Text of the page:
Even within protected areas, the promised extra funding is not enough to keep up with increasing demand or to deliver improved services. The government’s promise of an additional £20bn for the NHS by 2023 equates to a 3 per cent per year increase in the Department of Health budget. The Health Foundation and IFS estimate that a minimum of 4 per cent per year is required to maintain current service levels and 5 per cent to achieve the kind of improvements to cancer, mental health and GP services that have been outlined in the NHS Ten Year Plan.2
And, of course, none of this reverses the damage inflicted by the cuts to public spending over the last 8 years. Services have been cutback across all parts of the public sector, while the workforce struggles to cope with rising demand at a time of staff shortages – with 100,000 unfilled vacancies in the NHS alone – with the average public sector worker earning thousands less in real terms than they were in 2010.
A snapshot of local government shows exactly what austerity has done to our public services, with the Local Government Information Unit reporting that 80 per cent of councils are not confident in the sustainability of local government finance, over half will be dipping into their reserves this year and almost 1 in 10 councils expect legal challenges based on reductions in service provision.
24 per cent of councils expect to reduce activity in adult social care, 29 per cent in children’s services, 16 per cent in special needs and disability support and 11 per cent in support for the homeless. Arts and culture, waste collection and parks and leisure are facing even bigger cuts. These are the key services that support vulnerable people, our friends and our family in every community. These are the services that support vibrant, liveable and sociable areas that businesses want to invest in. The current state of play is a shameful indictment of successive governments’ austerity programmes since 2010.3
The analysis provided by NEF for the TUC estimates that departmental budgets require a further 4 per cent increase above the spending review total announced in the budget just to meet increased demand for services and a further 10 per cent to deliver ‘key improvements’ in areas like social care, education and health.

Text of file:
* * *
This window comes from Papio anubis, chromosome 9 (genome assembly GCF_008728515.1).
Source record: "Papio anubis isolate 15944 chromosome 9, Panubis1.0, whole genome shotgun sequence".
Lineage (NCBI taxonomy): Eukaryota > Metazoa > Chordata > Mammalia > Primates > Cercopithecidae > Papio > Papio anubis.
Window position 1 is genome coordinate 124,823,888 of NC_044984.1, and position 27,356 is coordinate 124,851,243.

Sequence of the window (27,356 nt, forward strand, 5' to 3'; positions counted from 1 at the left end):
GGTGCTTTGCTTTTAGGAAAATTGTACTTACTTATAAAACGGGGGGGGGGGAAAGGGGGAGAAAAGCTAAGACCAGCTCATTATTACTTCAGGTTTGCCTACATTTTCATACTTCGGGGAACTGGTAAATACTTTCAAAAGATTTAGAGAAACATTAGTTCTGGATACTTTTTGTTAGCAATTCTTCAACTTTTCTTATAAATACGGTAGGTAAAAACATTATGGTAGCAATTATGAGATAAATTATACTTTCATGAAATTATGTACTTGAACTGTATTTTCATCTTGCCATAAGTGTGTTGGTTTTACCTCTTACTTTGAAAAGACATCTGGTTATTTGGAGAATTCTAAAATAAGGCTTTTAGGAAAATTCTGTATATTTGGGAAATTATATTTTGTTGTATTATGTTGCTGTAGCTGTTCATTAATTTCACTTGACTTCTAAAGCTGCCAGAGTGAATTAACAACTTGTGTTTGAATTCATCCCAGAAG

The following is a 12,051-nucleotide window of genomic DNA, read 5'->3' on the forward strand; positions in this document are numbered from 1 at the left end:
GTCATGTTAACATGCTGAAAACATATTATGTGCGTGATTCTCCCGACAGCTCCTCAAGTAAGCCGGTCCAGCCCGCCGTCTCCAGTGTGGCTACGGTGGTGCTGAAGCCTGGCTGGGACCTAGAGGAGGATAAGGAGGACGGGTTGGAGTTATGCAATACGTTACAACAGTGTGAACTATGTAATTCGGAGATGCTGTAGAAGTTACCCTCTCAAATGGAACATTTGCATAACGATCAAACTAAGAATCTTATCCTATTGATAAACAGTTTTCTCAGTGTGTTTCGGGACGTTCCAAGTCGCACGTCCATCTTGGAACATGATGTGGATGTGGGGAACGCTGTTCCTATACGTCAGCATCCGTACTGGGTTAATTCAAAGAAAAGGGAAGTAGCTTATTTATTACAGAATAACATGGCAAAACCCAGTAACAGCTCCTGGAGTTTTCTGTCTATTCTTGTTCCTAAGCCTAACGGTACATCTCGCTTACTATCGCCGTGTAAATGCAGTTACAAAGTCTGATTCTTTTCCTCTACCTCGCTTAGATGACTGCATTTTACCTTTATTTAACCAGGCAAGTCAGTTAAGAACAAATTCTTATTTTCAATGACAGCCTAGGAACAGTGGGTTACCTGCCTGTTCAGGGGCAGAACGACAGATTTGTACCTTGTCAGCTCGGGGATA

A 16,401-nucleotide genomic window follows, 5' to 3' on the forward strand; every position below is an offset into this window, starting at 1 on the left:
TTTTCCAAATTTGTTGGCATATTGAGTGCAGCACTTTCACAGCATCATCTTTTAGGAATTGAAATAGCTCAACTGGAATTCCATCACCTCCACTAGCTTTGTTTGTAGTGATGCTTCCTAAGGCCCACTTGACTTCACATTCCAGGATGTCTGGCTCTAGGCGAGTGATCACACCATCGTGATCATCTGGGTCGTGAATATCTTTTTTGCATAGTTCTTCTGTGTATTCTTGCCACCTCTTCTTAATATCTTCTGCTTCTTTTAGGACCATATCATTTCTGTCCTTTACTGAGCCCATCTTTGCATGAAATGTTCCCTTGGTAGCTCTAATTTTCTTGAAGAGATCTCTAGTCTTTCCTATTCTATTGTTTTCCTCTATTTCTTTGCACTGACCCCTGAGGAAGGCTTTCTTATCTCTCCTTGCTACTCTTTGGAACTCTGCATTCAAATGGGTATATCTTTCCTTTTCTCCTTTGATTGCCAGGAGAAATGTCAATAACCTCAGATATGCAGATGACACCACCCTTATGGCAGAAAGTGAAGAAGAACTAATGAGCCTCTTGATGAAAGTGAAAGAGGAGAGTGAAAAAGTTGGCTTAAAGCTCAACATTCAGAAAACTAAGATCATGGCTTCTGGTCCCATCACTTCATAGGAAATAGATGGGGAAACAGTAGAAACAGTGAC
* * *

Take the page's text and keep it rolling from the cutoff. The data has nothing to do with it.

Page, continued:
A year ago there was widespread optimism about prospects for the UK and world economy, even given the continued uncertainty over Brexit. The growing economy was expected to lead to better wages and jobs, and potentially support increased investment in public services. As Mark Carney, the Governor of the Bank of England, put it earlier this month: 4
For the first time since the financial crisis [over the two years after the referendum], business investment and foreign trade grew strongly across all major regions. Economic uncertainty diminished, and consumer and business confidence firmed. In economies close to full employment, real wages finally began to grow. A new beginning seemed possible.
But by the end of 2018 confidence had evaporated, as Carney concluded: “In the past few quarters, however, these trends have largely reversed”. Following lower than expected growth in 2018, forecasts for 2019 have now also been lowered. ONS figures now show growth of only 1.4 per cent for 2018 (chart below), the lowest figure since the financial crisis. As a result the Bank of England have revised down expectations for 2019 to 1.2 per cent from 1.8 per cent.
These figures show clearly that the global economy is playing an important role determining growth in the UK. In 2017 UK GDP was supported by a revival in the global economy, with net trade (in crimson) a significant upward factor. But in 2018, as the global economy deteriorated, trade became a drag on UK GDP.
Expenditure breakdown of GDP growth, percentage points
In parallel, investment over 2018 ground to a halt (turquoise), having provided a (generally too modest) boost to demand in every year since 2010. Once more the economy was forced to rely on the consumer (in yellow) – with the associated dangers from debt as above.
The exceptional weakness of government spending is perhaps surprising given the fragility of the situation and rhetoric around ‘ending austerity’. Government consumption and investment spending grew by only 0.2 per cent in 2018 following only 0.3 per cent in 2017. The previous chart shows how, when the coalition government boosted spending in 2014 and 2015 (in the run up to an election), GDP growth was significantly higher.
In aggregate terms, the deterioration of growth into 2018 continues the dismal decade since the start of the global recession. The average annual growth of 1.9 per cent since the low point of the recession in 2009 amounts to the weakest economic recovery for over a century.
Recoveries from recession, indices = 100 at low point